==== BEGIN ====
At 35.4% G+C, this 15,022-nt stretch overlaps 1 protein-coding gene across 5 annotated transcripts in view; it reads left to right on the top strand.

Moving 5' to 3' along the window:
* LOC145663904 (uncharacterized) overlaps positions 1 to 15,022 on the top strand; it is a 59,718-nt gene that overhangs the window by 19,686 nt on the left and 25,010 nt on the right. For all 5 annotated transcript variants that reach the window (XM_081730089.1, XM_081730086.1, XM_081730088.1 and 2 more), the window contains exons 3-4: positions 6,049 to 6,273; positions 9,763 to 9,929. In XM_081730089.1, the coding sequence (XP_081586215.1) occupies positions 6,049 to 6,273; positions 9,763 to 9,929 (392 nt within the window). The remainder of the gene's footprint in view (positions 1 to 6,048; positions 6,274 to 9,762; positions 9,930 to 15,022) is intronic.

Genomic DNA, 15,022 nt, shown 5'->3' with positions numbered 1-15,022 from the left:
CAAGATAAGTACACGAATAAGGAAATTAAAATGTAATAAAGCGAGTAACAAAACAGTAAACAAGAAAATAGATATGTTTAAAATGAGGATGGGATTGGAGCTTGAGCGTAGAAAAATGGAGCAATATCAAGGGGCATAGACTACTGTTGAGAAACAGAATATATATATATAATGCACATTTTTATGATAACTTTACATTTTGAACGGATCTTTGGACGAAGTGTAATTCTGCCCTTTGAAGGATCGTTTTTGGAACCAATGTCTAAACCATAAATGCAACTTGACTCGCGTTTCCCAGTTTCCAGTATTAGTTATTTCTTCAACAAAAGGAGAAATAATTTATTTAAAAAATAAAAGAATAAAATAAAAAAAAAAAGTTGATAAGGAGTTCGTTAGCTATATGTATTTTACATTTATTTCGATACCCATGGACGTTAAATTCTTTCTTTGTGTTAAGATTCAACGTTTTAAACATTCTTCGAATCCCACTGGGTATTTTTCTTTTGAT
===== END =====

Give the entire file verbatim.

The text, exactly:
At 35.4% G+C, this 15,022-nt stretch overlaps 1 protein-coding gene across 5 annotated transcripts in view; it reads left to right on the top strand.

Moving 5' to 3' along the window:
* LOC145663904 (uncharacterized) overlaps positions 1 to 15,022 on the top strand; it is a 59,718-nt gene that overhangs the window by 19,686 nt on the left and 25,010 nt on the right. For all 5 annotated transcript variants that reach the window (XM_081730089.1, XM_081730086.1, XM_081730088.1 and 2 more), the window contains exons 3-4: positions 6,049 to 6,273; positions 9,763 to 9,929. In XM_081730089.1, the coding sequence (XP_081586215.1) occupies positions 6,049 to 6,273; positions 9,763 to 9,929 (392 nt within the window). The remainder of the gene's footprint in view (positions 1 to 6,048; positions 6,274 to 9,762; positions 9,930 to 15,022) is intronic.

Genomic DNA, 15,022 nt, shown 5'->3' with positions numbered 1-15,022 from the left:
CAAGATAAGTACACGAATAAGGAAATTAAAATGTAATAAAGCGAGTAACAAAACAGTAAACAAGAAAATAGATATGTTTAAAATGAGGATGGGATTGGAGCTTGAGCGTAGAAAAATGGAGCAATATCAAGGGGCATAGACTACTGTTGAGAAACAGAATATATATATATAATGCACATTTTTATGATAACTTTACATTTTGAACGGATCTTTGGACGAAGTGTAATTCTGCCCTTTGAAGGATCGTTTTTGGAACCAATGTCTAAACCATAAATGCAACTTGACTCGCGTTTCCCAGTTTCCAGTATTAGTTATTTCTTCAACAAAAGGAGAAATAATTTATTTAAAAAATAAAAGAATAAAATAAAAAAAAAAAGTTGATAAGGAGTTCGTTAGCTATATGTATTTTACATTTATTTCGATACCCATGGACGTTAAATTCTTTCTTTGTGTTAAGATTCAACGTTTTAAACATTCTTCGAATCCCACTGGGTATTTTTCTTTTGAT